The Treasure Hunter

A blog by Joanne Yatvin

Let’s Start the School Year Vigorously!

on September 8, 2015

Since today is the first day of school for many teachers, I decided to give some practical suggestions about bringing more vigor into the classroom this year.  Because the suggestions came off the top of my head–which is rather bumpy–they are neither detailed nor organized.  They are meant just to give you the general idea of what vigorous learning can be.

A week or so ago I posted an  essay in which I condemned rigor in the classroom and hailed vigor as essential for motivating students and producing lasting learning. However, in that essay I used mostly dictionary definitions and metaphors to make my case and gave only sketchy examples of vigorous learning activities. This time I want to be more factual and descriptive in letting readers know what I mean when I call for vigor in our schools.

Educational vigor is not defined by grade levels, curricula, materials, or test scores, but rather by the kinds of work students are able to do on their own. Although the majority of teachers who champion vigorous learning work in traditional schools and follow the set curricula and grading practices, they differentiate materials, instructional modes, assignments, and assistance to fit the needs of students. They bring vigor into their classrooms by giving students more choices for work and for how the classroom operates. They assess student growth by examining their daily performance rather than by test results. To illustrate what I mean, I have listed several examples of vigorous school learning activities below. The letters following each example stand for the school levels I think are appropriate for their use: E for elementary school, M for middle school, and H for high school.   Your sharp eyes may see ways that an example can be used at a level I have not indicated.

A word of caution, however: the listed activities are not meant to be done in isolation. They are parts of planned units in which a teacher may introduce materials to be studied, skills to be acquired, and even information to be memorized before letting students bring their own skills and imagination to bear. Vigor lies in what the students do with those materials, skills, and information to make them their own lasting knowledge and abilities.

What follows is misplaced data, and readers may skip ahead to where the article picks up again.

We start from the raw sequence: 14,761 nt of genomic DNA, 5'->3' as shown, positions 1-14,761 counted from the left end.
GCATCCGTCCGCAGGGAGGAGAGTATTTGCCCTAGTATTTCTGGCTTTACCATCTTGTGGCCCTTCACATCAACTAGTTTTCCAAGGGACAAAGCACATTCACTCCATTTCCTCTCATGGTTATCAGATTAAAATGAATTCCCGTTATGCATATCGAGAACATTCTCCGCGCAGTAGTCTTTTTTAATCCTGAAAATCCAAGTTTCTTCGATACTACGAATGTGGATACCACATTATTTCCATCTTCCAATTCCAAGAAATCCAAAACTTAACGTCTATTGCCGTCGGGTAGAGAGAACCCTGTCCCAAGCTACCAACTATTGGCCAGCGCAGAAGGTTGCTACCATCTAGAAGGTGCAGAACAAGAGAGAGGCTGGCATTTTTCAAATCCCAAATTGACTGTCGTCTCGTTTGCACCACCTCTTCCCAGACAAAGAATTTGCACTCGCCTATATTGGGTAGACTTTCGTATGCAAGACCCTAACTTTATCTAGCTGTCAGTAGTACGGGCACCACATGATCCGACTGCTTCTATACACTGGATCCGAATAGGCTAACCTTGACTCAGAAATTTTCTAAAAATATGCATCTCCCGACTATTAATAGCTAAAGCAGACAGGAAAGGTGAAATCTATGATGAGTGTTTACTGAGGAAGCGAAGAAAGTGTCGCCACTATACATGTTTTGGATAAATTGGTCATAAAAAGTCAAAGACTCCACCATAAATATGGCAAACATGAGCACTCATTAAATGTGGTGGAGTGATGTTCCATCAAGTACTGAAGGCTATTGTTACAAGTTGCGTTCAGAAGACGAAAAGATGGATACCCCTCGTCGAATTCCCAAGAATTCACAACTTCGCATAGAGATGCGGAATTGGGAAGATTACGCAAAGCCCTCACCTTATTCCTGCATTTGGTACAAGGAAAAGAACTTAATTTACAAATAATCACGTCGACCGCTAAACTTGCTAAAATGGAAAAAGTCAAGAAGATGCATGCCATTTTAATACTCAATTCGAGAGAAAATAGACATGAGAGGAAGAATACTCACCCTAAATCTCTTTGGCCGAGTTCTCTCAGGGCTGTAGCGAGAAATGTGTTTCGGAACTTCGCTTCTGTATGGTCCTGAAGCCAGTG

*Interview senior citizens about their community, education, first job, home chores, as a child to contribute to a class book about life at a particular time and place (M,H)

*Design a scale blueprint of your dream house using a teacher designated cost per foot and total amount for the whole house; create an advertisement to sell your house (M, H)

*Write weekly messages to your teacher giving feedback on lessons, homework, testing, etc. (M, H)

*Keep a journal as if you were a character in a novel or short story that you are reading. Make it reflect the character’s thoughts and feelings about events and other characters’ actions. (M, H)

*Write five math problems for a classroom test, based on the math work you have been doing. The teacher will choose one problem from each student for the test, but may ask for editing. (E, M, H)

*Write a letter to a newspaper used in the classroom whenever you have a strong reaction to an article or other newspaper feature. (E, M, H)

*Write and illustrate a fiction or non-fiction book for younger children.  Read your book aloud to your class; revise it as necessary, and then read it to the age group for which it was intended. (E, M, H)

*Keep a personal expense account for one month. Then create a budget for the following month and see if you can do better (M, H)

*Make a video advertising an imaginary product or promoting a good cause. Present it to your class for feedback (M, H)

*Create a poster advertising a coming school event (E, M, H)

*Turn a short story you have read into a comic strip or a puppet show (E, M)

*Write a poem modeled on one you have studied in class (E, M, H)

*Write a fictional story based on a historical event (M, H)

*Compile a book of drawings of animals you’ve studied with names and a few facts (E)

*Give an oral book report aimed at persuading your classmates to read the same book (E,M)

*Create a monthly vocabulary game to which each student contributes a sentence containing a word learned that month. Students earn points by guessing word meanings correctly (E, M, H)

P.S. Since I was an elementary grade teacher and, later, a high school English teacher, you didn’t see much about math or science in these examples. Sorry.


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